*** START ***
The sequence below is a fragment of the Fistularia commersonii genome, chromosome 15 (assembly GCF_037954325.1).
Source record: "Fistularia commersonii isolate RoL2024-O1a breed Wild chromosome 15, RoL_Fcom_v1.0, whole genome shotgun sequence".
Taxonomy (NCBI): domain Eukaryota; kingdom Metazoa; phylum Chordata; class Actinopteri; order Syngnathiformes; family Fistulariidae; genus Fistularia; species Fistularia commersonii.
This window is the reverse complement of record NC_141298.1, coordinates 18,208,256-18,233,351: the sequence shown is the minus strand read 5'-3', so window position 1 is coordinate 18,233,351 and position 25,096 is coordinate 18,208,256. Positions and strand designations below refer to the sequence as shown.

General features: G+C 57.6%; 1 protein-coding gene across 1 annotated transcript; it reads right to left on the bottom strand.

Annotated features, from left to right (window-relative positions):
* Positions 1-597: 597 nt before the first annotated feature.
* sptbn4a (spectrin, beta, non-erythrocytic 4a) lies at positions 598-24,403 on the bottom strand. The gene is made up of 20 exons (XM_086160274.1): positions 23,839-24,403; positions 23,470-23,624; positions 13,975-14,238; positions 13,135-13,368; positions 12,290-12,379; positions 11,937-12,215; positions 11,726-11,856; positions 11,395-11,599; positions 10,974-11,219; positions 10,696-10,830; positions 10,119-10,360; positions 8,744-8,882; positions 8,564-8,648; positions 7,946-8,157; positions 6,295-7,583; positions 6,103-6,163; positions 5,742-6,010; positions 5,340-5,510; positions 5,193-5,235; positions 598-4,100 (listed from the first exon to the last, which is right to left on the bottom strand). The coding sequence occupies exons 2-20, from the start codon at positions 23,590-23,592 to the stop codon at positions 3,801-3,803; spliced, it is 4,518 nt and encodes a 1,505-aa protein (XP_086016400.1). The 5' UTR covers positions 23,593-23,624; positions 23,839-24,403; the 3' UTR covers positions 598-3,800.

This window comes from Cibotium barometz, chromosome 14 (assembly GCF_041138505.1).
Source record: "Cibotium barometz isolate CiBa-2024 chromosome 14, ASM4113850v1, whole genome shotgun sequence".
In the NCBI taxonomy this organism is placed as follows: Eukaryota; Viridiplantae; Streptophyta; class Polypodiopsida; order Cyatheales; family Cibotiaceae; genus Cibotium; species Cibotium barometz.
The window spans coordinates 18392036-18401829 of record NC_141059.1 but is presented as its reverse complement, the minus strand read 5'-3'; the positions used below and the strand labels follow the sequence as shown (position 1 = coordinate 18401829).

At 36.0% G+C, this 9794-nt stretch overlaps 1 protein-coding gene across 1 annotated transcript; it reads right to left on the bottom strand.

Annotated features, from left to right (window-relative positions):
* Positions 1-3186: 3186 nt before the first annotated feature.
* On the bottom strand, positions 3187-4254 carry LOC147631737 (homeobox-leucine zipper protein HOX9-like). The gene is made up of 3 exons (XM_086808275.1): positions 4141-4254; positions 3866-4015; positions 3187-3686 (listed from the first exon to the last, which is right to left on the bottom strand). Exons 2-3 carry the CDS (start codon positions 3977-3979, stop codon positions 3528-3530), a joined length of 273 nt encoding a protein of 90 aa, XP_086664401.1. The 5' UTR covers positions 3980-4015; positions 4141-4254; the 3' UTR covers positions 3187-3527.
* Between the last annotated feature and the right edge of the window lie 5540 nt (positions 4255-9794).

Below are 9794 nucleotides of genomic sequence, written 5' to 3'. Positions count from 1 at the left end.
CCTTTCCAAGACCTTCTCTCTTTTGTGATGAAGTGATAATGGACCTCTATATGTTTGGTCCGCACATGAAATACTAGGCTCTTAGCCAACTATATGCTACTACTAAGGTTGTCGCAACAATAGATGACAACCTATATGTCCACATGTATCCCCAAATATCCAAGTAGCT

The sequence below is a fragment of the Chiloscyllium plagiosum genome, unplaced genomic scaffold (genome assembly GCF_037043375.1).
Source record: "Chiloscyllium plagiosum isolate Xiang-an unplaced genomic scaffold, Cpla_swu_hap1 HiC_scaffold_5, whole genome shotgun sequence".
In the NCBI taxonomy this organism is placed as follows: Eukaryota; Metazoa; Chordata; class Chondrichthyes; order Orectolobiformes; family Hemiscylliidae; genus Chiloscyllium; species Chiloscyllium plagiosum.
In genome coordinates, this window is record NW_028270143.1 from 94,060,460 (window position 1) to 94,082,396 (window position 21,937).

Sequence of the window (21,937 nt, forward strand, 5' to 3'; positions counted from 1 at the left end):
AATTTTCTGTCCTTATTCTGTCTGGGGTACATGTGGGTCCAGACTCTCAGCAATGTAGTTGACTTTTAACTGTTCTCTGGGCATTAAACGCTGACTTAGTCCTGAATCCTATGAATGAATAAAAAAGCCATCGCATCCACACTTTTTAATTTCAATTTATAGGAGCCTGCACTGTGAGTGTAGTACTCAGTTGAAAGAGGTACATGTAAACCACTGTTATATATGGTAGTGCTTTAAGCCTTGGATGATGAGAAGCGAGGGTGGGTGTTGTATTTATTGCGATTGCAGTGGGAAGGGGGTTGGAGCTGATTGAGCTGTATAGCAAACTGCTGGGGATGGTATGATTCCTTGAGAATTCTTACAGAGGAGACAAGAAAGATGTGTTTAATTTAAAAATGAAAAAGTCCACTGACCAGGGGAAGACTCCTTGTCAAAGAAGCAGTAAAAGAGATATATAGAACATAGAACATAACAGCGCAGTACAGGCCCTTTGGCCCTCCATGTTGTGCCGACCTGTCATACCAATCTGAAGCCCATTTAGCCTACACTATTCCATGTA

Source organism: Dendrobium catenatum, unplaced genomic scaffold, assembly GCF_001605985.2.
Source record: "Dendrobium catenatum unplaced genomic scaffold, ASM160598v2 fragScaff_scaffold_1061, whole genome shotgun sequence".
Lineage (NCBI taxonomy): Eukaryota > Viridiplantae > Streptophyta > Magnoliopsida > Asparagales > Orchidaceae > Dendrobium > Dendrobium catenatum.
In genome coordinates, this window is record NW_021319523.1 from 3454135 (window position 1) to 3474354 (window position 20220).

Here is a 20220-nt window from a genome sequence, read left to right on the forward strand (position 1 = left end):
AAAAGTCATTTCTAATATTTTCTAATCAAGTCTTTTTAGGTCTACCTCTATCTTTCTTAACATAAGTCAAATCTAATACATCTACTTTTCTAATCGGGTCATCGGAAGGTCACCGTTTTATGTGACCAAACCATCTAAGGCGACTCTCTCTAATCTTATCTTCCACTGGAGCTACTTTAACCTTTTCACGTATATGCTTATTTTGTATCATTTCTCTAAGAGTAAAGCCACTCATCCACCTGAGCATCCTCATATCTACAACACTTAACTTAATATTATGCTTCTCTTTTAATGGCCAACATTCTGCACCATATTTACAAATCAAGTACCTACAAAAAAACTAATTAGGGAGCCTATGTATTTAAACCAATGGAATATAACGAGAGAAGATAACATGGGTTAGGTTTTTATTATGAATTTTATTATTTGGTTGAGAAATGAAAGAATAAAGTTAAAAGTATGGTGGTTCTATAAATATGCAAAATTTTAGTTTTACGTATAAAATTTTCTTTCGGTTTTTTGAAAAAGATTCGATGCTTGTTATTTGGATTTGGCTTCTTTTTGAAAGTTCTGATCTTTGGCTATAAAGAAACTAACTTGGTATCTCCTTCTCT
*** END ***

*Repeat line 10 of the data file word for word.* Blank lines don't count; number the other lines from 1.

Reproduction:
Source record: "Cibotium barometz isolate CiBa-2024 chromosome 14, ASM4113850v1, whole genome shotgun sequence".